In wake of one of the strongest derechos the United States has seen in years, lets go over what a derecho is and the damage it can produce. The above loop is from August 10, 2020 when a derecho moved from Iowa over 700 miles into Ohio and lasted 14 hours. By definition, a derecho is a storm that produces wind damage that extends 250 miles, features 58 mph wind gusts, and many spread out wind gusts higher than 74 mph.
The word “derecho” was coined in 1888 by Dr. Gustavus Hinrichs, a professor of physics at the University of Iowa. Hinrichs used the term in a paper published by the American Meteorological Journal to distinguish thunderstorm-induced straight-line winds from the damaging, rotary winds of tornadoes. “Derecho” is a Spanish word meaning “right,” “direct,” or “straight ahead.” (Click here to hear a pronunciation of the word “derecho”). – SPC
Derecho is a long line of convective storms that produce widespread damaging wind gusts. These are likely straight-line winds that cause the damage and can be as bad, if not worse than tornado damage. As a derecho moves along, there are are often smaller clusters of microbursts or downbursts that produce the worst damage within the entire storm. There are almost always certain areas that are not severe depending on how strong the storm is. If there is enough instability, lift, and rotation along the front edge of the derecho, a brief spinup tornado can form. Stronger derechos can produce winds in excess of 100 mph and should often be treated with the same caution of a tornado.
A bow echo is commonly seen on radar associated with a derecho. This is an area of high dBz rapidly advancing, often ahead of the general flow, and creating damaging wind gusts along a gust front. These can again form in clusters along the front edge of the derecho. When observing radar, there will often be a squall line identified, also known more formally as a quasi-linear-convective-system (QLCS). The storm system that may have formed off a boundary like a cold front then starts to enter a very moist and unstable atmosphere. It is able to feed on itself with warm rising air adding to the storm as it advances. That cold air extending out from the storm can act as the ‘new front’ in which the storm uses to keep advancing forward.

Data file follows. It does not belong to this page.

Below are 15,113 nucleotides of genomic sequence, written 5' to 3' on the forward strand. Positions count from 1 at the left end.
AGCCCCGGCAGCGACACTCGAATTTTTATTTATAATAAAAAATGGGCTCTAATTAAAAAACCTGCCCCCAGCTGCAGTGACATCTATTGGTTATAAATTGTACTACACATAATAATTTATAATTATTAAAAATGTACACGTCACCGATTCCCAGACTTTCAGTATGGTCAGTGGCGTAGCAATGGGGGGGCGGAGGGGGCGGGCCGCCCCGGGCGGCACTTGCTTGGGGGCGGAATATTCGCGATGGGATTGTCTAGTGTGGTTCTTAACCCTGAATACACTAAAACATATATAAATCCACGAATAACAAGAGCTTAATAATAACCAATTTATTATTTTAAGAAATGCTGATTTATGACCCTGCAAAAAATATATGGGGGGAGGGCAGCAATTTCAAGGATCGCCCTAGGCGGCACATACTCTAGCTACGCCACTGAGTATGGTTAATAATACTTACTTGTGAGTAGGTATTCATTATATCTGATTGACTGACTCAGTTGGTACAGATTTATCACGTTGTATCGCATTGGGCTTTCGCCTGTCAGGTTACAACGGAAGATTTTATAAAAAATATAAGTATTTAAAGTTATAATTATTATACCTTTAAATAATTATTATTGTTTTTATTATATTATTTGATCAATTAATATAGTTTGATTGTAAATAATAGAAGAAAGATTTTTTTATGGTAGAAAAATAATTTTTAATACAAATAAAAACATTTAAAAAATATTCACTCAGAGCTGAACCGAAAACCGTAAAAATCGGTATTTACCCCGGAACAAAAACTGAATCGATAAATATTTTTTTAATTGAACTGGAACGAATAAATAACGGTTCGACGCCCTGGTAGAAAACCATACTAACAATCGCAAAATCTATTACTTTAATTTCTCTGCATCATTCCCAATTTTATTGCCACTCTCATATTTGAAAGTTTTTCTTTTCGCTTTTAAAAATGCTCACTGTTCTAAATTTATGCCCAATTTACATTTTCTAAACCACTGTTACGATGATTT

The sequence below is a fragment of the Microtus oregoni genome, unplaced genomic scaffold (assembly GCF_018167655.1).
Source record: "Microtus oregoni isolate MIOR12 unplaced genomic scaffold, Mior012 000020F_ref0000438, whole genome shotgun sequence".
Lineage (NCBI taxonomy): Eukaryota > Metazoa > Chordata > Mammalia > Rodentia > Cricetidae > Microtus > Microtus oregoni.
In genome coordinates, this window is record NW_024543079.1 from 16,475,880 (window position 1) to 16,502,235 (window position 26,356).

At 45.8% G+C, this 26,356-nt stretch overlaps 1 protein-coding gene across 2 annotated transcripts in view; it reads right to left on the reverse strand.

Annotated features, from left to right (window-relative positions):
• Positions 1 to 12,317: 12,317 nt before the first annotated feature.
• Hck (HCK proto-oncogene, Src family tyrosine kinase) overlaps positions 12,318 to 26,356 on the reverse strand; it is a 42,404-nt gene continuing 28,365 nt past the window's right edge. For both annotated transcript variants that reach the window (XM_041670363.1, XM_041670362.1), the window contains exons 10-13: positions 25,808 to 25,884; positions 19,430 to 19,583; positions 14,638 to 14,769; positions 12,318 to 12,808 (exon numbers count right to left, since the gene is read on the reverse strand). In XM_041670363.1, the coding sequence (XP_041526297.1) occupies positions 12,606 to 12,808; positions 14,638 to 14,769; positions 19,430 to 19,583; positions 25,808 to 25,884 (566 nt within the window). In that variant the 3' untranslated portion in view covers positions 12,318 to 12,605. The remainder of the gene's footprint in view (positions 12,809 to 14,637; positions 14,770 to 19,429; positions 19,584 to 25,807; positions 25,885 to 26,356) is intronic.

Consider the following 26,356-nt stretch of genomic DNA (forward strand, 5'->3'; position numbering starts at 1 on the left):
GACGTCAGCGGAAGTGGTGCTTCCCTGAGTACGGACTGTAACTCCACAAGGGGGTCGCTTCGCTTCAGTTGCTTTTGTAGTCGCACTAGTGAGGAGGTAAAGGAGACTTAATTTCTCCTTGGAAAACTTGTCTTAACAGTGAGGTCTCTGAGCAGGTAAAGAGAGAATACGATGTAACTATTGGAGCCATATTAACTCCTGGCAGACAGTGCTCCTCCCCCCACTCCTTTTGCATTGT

These storms can form from a single-cell thunderstorm and evolve to hundreds of miles long. If you are in one place experiencing it, the wind will be a quick burst along the front edge followed by torrential rain and lightning. A shelf cloud is often one of the main signals that a burst of rain and wind is coming.
Power outages are often the biggest impact from derechos. Since they are a warm season event, this can leave many stuck in extreme heat without air conditioning for days at a time. In fact, derechos are associated with heat waves and can often occur during a heat wave. When temperatures are extremely high, there can be a deep layer if instability, especially between two and five miles up called the Elevated Mixed Layer (EML). This can help in the advancement of storms as they advance along their own gust front.
The United States is one of the most derecho prone regions in the entire world thanks to warm air from the Gulf of Mexico and cold air from Canada.
You can find much more information on derechos here. Below are a few tweets from the derecho in August 2020.